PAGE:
Click on the icons below to subscribe.
Guest: Kerry Siggins, CEO of StoneAge, one of the world’s leading manufacturers of automated waterblast equipment and tooling for industrial companies and contractors worldwide. Kerry is also a keynote speaker, a member of YPO, and a client of CEO Coaching International.
Episode in a Tweet: How to start a “movement” in your industry that leads to something greater than just more profits.
Quick Background: Some CEOs were surprised when Business Roundtable redefined the purpose of a corporation to include promoting “An Economy That Serves All Americans.”
But some of the most successful companies that we work with at CEO Coaching International are the ones that have a vision beyond profit. They’re the companies that are actively asking employees what’s important to them. They’re turning down huge cash infusions from celebrity investors because they believe their products can improve the environment. They’re finding innovative new ways to let employees earn ownership and grow their personal wealth. And they’re being intentional about how they build their legacies.
On today’s show, we welcome back Kerry Siggins to discuss the grassroots efforts she’s undertaken to promote a global safety movement in her industry. Starting a movement definitely isn’t for every CEO. But it’s leaders like Kerry who are leading their employees and their businesses towards BIG things beyond the business.
Transcript: Download the full transcript here.
Kerry Siggins’ 3 Steps to Starting a Movement
1. “Define the problem that you want to solve.”
Kerry says that StoneAge sells “squirt guns on steroids.” These high-pressure blast tools are as cool and as dangerous as that description sounds, which is why Kerry wanted to do something about the inconsistent safety standards in her industry.
“Our products have the ability to really hurt somebody if they are not used safely,” Kerry explains. “And we are shifting towards developing mechanized and even fully automated equipment that would remove the operator from the dangerous application of water jets. But it’s slow to change. And there are no global standards on how to perform this work safely. It’s hard to sell products and training around the world when there’s no standard way of doing this. This is something that our industry needs to overcome because we can’t be okay with people hurting themselves, or even worse, killing themselves because of water jet cuts.”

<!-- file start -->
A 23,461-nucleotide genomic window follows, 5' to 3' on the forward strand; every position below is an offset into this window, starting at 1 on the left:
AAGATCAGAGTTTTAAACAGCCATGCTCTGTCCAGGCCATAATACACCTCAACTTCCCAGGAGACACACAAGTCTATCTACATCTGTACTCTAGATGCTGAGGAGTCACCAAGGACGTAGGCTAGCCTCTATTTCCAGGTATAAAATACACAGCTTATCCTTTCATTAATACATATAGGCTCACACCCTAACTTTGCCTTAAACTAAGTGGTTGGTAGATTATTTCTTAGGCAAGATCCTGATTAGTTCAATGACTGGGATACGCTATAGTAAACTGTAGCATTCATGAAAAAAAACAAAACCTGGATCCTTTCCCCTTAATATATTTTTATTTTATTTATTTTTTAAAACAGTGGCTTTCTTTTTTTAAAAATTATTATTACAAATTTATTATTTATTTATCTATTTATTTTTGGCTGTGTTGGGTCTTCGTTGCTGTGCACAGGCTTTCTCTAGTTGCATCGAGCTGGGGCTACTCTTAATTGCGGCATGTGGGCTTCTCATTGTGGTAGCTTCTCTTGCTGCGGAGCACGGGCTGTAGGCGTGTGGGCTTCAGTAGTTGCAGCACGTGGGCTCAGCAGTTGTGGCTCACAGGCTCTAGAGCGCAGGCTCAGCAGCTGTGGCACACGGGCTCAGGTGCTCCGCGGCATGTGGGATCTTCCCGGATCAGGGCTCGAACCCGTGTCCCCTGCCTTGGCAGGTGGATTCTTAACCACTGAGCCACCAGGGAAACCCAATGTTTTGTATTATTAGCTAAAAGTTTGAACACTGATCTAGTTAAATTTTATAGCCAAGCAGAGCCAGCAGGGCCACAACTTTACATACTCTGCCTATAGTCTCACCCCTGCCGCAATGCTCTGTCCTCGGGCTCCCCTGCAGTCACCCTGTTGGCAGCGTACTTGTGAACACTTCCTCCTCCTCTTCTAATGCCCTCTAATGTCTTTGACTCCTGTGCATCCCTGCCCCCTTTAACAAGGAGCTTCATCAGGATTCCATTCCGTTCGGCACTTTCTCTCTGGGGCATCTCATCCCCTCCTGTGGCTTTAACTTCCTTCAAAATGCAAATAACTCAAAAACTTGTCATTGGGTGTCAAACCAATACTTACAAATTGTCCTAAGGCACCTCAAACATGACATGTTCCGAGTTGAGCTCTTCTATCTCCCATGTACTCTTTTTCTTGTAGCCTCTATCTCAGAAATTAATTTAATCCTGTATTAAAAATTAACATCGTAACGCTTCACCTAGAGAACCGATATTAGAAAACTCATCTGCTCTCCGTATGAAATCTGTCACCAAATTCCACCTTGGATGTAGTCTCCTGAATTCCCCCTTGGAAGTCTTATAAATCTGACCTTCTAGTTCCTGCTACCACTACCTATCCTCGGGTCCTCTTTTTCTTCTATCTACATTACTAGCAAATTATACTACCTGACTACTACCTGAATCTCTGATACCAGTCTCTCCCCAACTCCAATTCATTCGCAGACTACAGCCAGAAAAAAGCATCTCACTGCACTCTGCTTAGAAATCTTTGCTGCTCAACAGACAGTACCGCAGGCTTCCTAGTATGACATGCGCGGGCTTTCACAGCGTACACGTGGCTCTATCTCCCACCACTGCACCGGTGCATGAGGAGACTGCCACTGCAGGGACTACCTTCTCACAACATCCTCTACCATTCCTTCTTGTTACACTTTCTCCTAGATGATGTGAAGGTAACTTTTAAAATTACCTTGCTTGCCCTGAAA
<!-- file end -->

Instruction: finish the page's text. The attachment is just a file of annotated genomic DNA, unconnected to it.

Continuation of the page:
Kerry’s thinking here exemplifies all the best qualities of a corporate movement. Her movement is clear. It’s concise. It’s focused on a solvable problem. It ties back into her overall business strategy. And, as you’ll see in the next step, it’s realistic about what StoneAge can and can’t accomplish by itself.
“I think that it’s important to start simple,” Kerry says. “There’s so many challenges that your industry faces, that we face as a nation. It can get daunting and overwhelming. But if you say, ‘I’m going to stay focused, and this is the core problem that I want to solve,’ then I think that you have a better chance of building something. Everything starts as a small idea, and then can snowball.”
2. “Get help.”
Given the strong culture that Kerry has grown at StoneAge, it’s not surprising that her employees and board were supportive of her movement. She says, “We’ve always been a thought leader, an innovation leader, and this just continues to help spread that message and build our brand as an important influencer in the industry, not only in technology, but also in safety.”
But Kerry also recognized that she couldn’t create an industry-wide safety movement on her own. So she created the Global Industrial Cleaning Coalition with help from her two partners who live in Europe. “That allows us to brainstorm and bounce ideas off of each other,” she says. “‘This is what works in the Netherlands and France. And this is what works in the United States.’ That is extremely helpful when we’re thinking about a global problem. It also helps spread the workload. We each have different backgrounds and different skillsets.”
Kerry also developed a social media strategy that spread her message while also creating a database of likeminded industry professionals that she can communicate with. She focused her efforts on LinkedIn because its unique networking and publishing features allow you to position yourself as a thought leader, connect with other CEOS, and build sign-up forms that capture contact info.